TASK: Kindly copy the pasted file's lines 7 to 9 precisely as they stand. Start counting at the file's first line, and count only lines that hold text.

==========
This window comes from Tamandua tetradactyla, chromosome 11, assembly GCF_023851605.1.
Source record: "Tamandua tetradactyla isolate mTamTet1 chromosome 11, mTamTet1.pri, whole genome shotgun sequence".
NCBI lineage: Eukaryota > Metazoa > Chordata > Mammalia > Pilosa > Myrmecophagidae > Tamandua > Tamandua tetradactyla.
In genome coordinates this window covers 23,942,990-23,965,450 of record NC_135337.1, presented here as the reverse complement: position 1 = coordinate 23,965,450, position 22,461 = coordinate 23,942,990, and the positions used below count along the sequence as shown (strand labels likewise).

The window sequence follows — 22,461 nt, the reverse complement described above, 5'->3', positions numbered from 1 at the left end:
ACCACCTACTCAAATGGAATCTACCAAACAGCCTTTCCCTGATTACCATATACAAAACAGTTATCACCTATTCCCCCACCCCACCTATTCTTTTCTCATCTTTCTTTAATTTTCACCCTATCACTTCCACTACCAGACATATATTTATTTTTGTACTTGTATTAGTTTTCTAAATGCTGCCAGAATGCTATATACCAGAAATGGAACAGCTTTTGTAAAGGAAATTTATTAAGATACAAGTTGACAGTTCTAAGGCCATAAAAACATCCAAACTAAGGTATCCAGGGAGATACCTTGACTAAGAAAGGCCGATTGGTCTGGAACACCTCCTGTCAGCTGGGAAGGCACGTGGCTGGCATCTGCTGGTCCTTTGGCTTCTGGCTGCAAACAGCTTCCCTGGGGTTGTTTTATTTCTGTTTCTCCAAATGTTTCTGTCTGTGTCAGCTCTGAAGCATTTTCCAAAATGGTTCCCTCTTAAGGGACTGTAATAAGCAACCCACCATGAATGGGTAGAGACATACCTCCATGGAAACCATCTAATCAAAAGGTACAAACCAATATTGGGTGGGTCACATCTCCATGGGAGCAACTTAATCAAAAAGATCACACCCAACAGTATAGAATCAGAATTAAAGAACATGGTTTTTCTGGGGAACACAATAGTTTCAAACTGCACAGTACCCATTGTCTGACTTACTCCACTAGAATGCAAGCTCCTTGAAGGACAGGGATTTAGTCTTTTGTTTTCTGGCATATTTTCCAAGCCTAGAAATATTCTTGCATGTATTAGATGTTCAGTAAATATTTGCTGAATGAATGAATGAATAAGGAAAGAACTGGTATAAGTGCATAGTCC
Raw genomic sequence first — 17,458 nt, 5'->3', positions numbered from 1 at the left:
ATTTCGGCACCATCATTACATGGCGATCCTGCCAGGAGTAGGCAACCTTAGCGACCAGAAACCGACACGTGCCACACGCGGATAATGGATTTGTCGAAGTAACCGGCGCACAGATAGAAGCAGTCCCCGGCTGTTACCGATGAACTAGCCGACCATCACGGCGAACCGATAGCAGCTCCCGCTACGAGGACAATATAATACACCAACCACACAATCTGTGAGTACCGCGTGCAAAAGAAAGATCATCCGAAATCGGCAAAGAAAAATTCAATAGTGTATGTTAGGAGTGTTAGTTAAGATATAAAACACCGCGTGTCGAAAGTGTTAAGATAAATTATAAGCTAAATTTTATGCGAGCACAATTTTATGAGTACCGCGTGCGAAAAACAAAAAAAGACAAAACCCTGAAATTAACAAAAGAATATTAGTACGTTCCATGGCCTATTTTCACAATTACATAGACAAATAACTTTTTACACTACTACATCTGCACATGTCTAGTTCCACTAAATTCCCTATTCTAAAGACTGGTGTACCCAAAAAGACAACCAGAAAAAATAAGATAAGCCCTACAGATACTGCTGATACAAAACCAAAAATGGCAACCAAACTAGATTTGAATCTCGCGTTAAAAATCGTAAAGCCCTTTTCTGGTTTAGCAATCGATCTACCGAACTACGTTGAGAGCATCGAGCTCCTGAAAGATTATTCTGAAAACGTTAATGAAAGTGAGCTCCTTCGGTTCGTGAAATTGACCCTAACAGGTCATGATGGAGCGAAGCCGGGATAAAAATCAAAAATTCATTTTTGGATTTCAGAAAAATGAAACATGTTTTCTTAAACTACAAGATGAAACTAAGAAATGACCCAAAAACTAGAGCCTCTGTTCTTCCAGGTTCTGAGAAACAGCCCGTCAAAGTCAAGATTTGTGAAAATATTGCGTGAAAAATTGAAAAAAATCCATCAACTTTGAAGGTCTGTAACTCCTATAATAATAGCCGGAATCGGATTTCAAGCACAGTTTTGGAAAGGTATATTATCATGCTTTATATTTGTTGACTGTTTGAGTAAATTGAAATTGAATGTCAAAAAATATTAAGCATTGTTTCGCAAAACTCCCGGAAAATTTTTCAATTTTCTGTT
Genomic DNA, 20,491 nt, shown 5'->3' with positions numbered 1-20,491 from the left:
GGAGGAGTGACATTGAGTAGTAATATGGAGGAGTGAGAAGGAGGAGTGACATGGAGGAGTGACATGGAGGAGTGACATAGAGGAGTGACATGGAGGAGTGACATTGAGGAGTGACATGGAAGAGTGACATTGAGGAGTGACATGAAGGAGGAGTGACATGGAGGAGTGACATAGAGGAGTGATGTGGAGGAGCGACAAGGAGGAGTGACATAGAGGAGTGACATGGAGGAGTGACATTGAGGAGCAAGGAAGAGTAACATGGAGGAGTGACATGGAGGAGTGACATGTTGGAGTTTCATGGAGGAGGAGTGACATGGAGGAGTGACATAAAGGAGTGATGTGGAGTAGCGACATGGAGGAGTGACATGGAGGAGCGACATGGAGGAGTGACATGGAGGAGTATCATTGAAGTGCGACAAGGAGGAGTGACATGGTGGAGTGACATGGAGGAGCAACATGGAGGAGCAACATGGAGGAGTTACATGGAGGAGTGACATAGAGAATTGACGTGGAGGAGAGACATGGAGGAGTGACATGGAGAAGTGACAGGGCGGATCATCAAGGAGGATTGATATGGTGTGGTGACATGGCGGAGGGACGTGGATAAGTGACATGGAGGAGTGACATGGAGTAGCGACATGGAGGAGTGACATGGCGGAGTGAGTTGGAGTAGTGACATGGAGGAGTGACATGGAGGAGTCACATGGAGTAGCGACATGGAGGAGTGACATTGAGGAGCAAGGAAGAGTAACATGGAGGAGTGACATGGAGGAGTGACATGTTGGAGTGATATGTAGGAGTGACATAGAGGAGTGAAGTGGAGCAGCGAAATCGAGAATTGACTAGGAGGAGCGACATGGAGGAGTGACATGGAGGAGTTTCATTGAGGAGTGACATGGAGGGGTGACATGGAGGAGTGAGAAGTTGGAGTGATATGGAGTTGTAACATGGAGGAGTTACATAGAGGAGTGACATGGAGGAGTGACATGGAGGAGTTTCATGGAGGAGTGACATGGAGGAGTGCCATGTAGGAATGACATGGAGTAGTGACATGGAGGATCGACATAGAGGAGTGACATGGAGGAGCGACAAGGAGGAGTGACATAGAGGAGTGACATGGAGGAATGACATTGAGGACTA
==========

Raw genomic sequence first — 17,458 nt, 5'->3', positions numbered from 1 at the left:
ATTTCGGCACCATCATTACATGGCGATCCTGCCAGGAGTAGGCAACCTTAGCGACCAGAAACCGACACGTGCCACACGCGGATAATGGATTTGTCGAAGTAACCGGCGCACAGATAGAAGCAGTCCCCGGCTGTTACCGATGAACTAGCCGACCATCACGGCGAACCGATAGCAGCTCCCGCTACGAGGACAATATAATACACCAACCACACAATCTGTGAGTACCGCGTGCAAAAGAAAGATCATCCGAAATCGGCAAAGAAAAATTCAATAGTGTATGTTAGGAGTGTTAGTTAAGATATAAAACACCGCGTGTCGAAAGTGTTAAGATAAATTATAAGCTAAATTTTATGCGAGCACAATTTTATGAGTACCGCGTGCGAAAAACAAAAAAAGACAAAACCCTGAAATTAACAAAAGAATATTAGTACGTTCCATGGCCTATTTTCACAATTACATAGACAAATAACTTTTTACACTACTACATCTGCACATGTCTAGTTCCACTAAATTCCCTATTCTAAAGACTGGTGTACCCAAAAAGACAACCAGAAAAAATAAGATAAGCCCTACAGATACTGCTGATACAAAACCAAAAATGGCAACCAAACTAGATTTGAATCTCGCGTTAAAAATCGTAAAGCCCTTTTCTGGTTTAGCAATCGATCTACCGAACTACGTTGAGAGCATCGAGCTCCTGAAAGATTATTCTGAAAACGTTAATGAAAGTGAGCTCCTTCGGTTCGTGAAATTGACCCTAACAGGTCATGATGGAGCGAAGCCGGGATAAAAATCAAAAATTCATTTTTGGATTTCAGAAAAATGAAACATGTTTTCTTAAACTACAAGATGAAACTAAGAAATGACCCAAAAACTAGAGCCTCTGTTCTTCCAGGTTCTGAGAAACAGCCCGTCAAAGTCAAGATTTGTGAAAATATTGCGTGAAAAATTGAAAAAAATCCATCAACTTTGAAGGTCTGTAACTCCTATAATAATAGCCGGAATCGGATTTCAAGCACAGTTTTGGAAAGGTATATTATCATGCTTTATATTTGTTGACTGTTTGAGTAAATTGAAATTGAATGTCAAAAAATATTAAGCATTGTTTCGCAAAACTCCCGGAAAATTTTTCAATTTTCTGTT
Genomic DNA, 20,491 nt, shown 5'->3' with positions numbered 1-20,491 from the left: